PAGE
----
So now, as this post goes out on the day of his memorial concert - he was a composer - I'm going to remember him. And I'm going to do it in a historical way - in my usual historical way, actually. I'm going to report on the ancestors.
When I was little there was a small typed piece of paper stuck up the bath, which, steam-stained and ancient, read thus: 'This family is directly descended in two lines from Robert the Bruce, therefore we should rescue spiders from a dreary end in the bath'. My grandfather (he died in 1960) had put it up, and I spent much of my childhood rescuing spiders from a dreary end in the bath. At one stage, knowing that Marat had met such an end, I believed him to be spider. Such is the confusion of small knowledge on small people. But I digress.
When I wrote my Book of the Heart, in the last years of the last century, I discovered that Robert the Bruce wanted, when he died, his heart to be taken to Jerusalem. It was accordingly taken south, via Spain, by one Sir James Douglas, in 'ane case of silver fyn, enamilit throu subtilite', which he wore around his neck. With 'Good Sir James', 'the Black Douglas', rode Sir Symon Locard of Lee who, having distinguished himself fighting the English, was given the honour of carrying the key to the precious case.
Sir James and his party got caught up in a battle between the King of Castile and the Saracen King of Granada. In the course of it, surrounded by enemies and seeing that all was lost, Sir James took his precious necklace and flung in front of him into the heat of the fight, crying: 'Onward as thou wert wont, I will follow or die!'
He died . . .
The heart in its locket was discovered, after the battle, under Sir James's corpse. It was taken up, and Sir Symon and Sir William Keith carried it back to Melrose Abbey in Scotland. (There, after being lost, and the subject of much dispute, it was finally reburied in a new box in 1998. Yes, 1998.)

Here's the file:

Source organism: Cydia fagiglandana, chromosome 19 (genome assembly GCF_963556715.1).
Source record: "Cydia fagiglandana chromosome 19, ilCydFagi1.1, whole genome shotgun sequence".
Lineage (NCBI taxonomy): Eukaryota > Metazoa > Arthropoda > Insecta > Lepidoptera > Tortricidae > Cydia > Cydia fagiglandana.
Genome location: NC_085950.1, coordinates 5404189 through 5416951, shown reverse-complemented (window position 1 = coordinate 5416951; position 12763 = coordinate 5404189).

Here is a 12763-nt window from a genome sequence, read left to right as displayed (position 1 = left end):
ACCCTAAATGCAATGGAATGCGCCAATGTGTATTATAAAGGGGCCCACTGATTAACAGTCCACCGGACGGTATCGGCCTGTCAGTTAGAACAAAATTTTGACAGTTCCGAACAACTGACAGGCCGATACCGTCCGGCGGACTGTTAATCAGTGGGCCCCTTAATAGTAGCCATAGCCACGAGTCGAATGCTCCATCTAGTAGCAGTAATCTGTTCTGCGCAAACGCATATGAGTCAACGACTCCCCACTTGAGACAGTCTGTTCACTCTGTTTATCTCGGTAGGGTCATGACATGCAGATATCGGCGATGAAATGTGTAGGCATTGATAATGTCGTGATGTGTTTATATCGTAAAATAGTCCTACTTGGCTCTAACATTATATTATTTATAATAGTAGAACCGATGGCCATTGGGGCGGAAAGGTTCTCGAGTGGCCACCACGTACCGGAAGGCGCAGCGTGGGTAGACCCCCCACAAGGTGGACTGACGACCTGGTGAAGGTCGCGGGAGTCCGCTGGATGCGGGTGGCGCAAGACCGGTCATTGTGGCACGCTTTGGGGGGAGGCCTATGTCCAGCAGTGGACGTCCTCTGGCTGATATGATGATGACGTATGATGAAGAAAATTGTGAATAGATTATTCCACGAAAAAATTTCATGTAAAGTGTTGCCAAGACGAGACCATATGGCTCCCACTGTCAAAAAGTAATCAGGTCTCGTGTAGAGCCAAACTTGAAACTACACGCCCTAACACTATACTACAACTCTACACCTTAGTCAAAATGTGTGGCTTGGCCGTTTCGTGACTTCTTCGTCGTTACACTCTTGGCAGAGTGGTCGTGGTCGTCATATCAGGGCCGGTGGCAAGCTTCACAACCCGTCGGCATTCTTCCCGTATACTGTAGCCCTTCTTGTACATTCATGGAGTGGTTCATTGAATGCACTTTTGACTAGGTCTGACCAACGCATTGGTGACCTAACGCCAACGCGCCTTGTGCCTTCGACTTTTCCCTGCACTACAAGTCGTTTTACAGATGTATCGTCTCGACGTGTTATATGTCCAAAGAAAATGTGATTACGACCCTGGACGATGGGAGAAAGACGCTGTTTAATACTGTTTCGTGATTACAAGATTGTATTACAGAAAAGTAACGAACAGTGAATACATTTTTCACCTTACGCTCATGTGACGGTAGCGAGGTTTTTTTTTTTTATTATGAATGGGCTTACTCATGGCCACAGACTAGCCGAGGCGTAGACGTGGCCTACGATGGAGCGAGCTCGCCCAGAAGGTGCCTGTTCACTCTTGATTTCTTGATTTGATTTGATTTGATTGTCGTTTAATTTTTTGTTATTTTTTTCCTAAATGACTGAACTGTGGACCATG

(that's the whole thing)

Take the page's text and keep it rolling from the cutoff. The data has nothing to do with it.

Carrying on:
After his return, Sir Symon Locard changed his family name to Lockheart, later Lockhart. He added to the family coat of arms a heart in a fetterlock, and the motto Cordo serata pando: I open locked hearts.
So. My beloved was called Robert Lockhart. Did his many-times grandfather carry the key to my many-times grandfather's heart, or the heart itself, back in the fourteenth century? It gave us pleasure to imagine so.
At my father's funeral I read this poem:
i carry your heart with me(i carry it in
my heart)i am never without it(anywhere
i go you go,my dear;and whatever is done
by only me is your doing,my darling)
no fate(for you are my fate,my sweet)i want
no world(for beautiful you are my world,my true)
and it’s you are whatever a moon has always meant
and whatever a sun will always sing is you
here is the deepest secret nobody knows
(here is the root of the root and the bud of the bud
and the sky of the sky of a tree called life;which grows
higher than soul can hope or mind can hide)
and this is the wonder that's keeping the stars apart
i carry your heart(i carry it in my heart)
Robert set it to music for me. Before he lost his voice to throat cancer, he recorded himself reading it, over the beautiful piano and violin setting he had written. Susan Bullock is going to sing it on Sunday - today, when you read this.
Looking it up today, I came across this:
http://www.contrariwise.org/tag/ee-cummings/ - scroll down, and you will find the heart-carrying section. Yes, it gives me ideas.
Raise a glass to him today. He had the key to mine.